Top down view of a Lightning cable, showing the 8-pin connector
|Data and power connector|
|30-pin dock connector|
|L0p||Lane 0 positive|
|L0n||Lane 0 negative|
|PWR||Power (charger or battery)|
|L1n||Lane 1 negative|
|L1p||Lane 1 positive|
|Lane 0 and 1 may swap in IC of device connector (lanes don't swap if accessory identification chip connect to ID0 pin)|
Lightning is a proprietary computer bus and power connector created by Apple Inc. Introduced on September 12, 2012 (2012-09-12), to replace its predecessor, the 30-pin dock connector, the Lightning connector is used to connect Apple mobile devices like iPhones, iPads, and iPods to host computers, external monitors, cameras, USB battery chargers, and other peripherals. Using 8 pins instead of 30, Lightning is significantly more compact than the 30-pin dock connector and can be inserted with either side facing up. However, unless used with an adapter, it is incompatible with cables and peripherals designed for its predecessor.
The Lightning connector was introduced on September 12, 2012 (2012-09-12), as a replacement for the 30-pin dock connector, to be used for all new hardware that was announced at the same event. The first compatible devices were the iPhone 5, the iPod Touch (5th generation), and the iPod Nano (7th generation). The iPad (4th generation) and the iPad Mini (1st generation) were added as Lightning devices in October 2012.
On November 25, 2012, Apple acquired the "Lightning" trademark in Europe from Harley-Davidson. Apple was given a partial transfer of the Lightning trademark, suggesting that Harley-Davidson likely retained the rights to use the name for motorcycle-related products. Apple is the sole proprietor of the trademark and copyrights for the designs and specifications of the lightning cable.
The iPad Pro, released in 2015, features the first Lightning connector supporting USB 3.0. However, the included cable only supports USB 2.0 as it lacks the necessary extra pins, so any USB 3.0-supporting Lightning devices would be bought separately.
Lightning is an 8-pin connector which carries a digital signal. Unlike the Apple 30 pin connector it replaces (and USB Type A or B connectors), the Lightning connector can be inserted either face up or face down. Apple offers various adapters which allow the Lightning connector to be used with other interfaces, such as 30-pin, USB, HDMI, VGA, and SD cards. The Lightning to 30-pin adapter supports only a limited subset of the available 30-pin signals: USB data, USB charging, and analog audio output (via the DAC inside of the adapter).
Official Lightning connectors contain an authentication chip that was intended to make it difficult for third-party manufacturers to produce compatible accessories without being approved by Apple; however, the chip has been cracked.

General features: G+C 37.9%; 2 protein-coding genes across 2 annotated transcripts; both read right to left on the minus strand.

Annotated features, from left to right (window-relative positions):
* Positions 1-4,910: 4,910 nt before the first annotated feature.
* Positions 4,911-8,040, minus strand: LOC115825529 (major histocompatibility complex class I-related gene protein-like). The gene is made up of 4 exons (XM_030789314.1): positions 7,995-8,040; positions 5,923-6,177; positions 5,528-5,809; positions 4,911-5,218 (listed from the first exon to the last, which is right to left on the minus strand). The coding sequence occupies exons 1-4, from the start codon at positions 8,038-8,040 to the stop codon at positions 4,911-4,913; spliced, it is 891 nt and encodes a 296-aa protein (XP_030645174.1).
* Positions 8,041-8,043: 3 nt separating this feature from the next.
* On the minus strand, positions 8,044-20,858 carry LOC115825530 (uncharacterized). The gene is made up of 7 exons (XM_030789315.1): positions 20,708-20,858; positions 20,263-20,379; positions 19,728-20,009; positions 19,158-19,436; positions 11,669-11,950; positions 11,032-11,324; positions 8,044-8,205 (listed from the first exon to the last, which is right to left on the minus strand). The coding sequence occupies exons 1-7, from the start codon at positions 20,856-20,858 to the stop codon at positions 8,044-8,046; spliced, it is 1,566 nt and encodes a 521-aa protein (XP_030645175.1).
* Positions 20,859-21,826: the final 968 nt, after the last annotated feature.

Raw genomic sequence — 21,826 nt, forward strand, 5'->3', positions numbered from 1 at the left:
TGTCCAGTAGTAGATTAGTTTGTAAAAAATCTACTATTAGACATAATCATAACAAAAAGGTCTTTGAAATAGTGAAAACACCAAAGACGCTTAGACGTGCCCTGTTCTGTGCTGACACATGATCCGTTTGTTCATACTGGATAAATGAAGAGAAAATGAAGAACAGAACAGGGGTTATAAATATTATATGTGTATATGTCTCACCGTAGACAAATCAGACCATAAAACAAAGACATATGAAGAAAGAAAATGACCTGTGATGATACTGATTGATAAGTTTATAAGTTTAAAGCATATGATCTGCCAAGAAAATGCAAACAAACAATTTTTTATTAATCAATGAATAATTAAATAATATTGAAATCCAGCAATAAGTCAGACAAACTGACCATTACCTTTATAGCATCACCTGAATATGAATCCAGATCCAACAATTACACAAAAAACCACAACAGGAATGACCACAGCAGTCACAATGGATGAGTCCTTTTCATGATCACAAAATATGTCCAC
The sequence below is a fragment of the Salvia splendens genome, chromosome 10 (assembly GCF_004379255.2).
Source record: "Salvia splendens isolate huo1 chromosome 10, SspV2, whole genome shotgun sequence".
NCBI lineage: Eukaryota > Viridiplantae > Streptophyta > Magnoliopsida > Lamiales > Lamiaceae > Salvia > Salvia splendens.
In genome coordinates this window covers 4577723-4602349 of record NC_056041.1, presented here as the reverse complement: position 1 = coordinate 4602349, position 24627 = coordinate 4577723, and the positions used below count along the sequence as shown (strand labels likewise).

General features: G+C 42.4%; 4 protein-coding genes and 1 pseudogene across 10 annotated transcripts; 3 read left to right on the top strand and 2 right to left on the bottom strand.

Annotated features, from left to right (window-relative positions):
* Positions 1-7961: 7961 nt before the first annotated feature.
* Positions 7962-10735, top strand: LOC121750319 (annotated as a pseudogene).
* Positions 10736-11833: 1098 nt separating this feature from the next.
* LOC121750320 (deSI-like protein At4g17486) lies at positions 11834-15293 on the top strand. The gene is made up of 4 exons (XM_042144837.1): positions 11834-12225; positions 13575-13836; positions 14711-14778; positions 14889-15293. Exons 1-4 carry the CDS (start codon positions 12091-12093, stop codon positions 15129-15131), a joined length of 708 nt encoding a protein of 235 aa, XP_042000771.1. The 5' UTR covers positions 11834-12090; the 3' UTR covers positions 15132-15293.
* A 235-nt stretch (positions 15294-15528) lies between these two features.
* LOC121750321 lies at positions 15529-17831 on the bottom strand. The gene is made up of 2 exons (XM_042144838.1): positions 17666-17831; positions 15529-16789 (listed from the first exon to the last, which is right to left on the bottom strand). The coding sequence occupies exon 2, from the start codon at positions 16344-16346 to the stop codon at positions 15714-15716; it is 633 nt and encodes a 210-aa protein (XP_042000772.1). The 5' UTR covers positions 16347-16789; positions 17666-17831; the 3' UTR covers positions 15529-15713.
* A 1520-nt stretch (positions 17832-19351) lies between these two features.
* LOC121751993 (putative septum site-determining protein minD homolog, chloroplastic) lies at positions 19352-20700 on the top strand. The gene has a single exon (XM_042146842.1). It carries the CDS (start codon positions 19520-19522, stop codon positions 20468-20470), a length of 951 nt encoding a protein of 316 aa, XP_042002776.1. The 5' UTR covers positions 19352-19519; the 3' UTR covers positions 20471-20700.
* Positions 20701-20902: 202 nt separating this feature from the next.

The pin out is detailed in the info box. However, each pin on the reverse side of the connector is connected to its directly opposite twin on the other side. Part of the processor's job is to route the power and data signals correctly whichever way up the connector is inserted.
The plug measures 6.7 mm by 1.5 mm.
Comparisons with microUSB
Apple has not publicly discussed microUSB, but various tech news websites state that Lightning might have been used instead of microUSB because of its compatibility with docks and speaker systems; the ability to insert the cable in either direction for user convenience; Apple wishing to maintain control over the ethics of the supply chain of accessories and the ability to charge a licensing fee; the mechanical weakness of USB connectors; and the ability to either charge a device, or allow a device to power accessories. The optional supplemental standard USB On-The-Go allows USB devices to do this.
On April 10, 2015, Apple announced a new line of MacBooks that featured USB Type-C, which has similarities with Lightning, and advantages over microUSB. USB Type-C, like Lightning, but unlike its predecessor microUSB, can be plugged in either direction. USB Type-C and Lightning are not interchangeable; as they are entirely different pin-outs, protocols and connectors, and until the launch of the new MacBooks required adapters to work with each other.
Devices using Lightning connectors
The following Apple-made devices use Lightning connectors as of July 2017:
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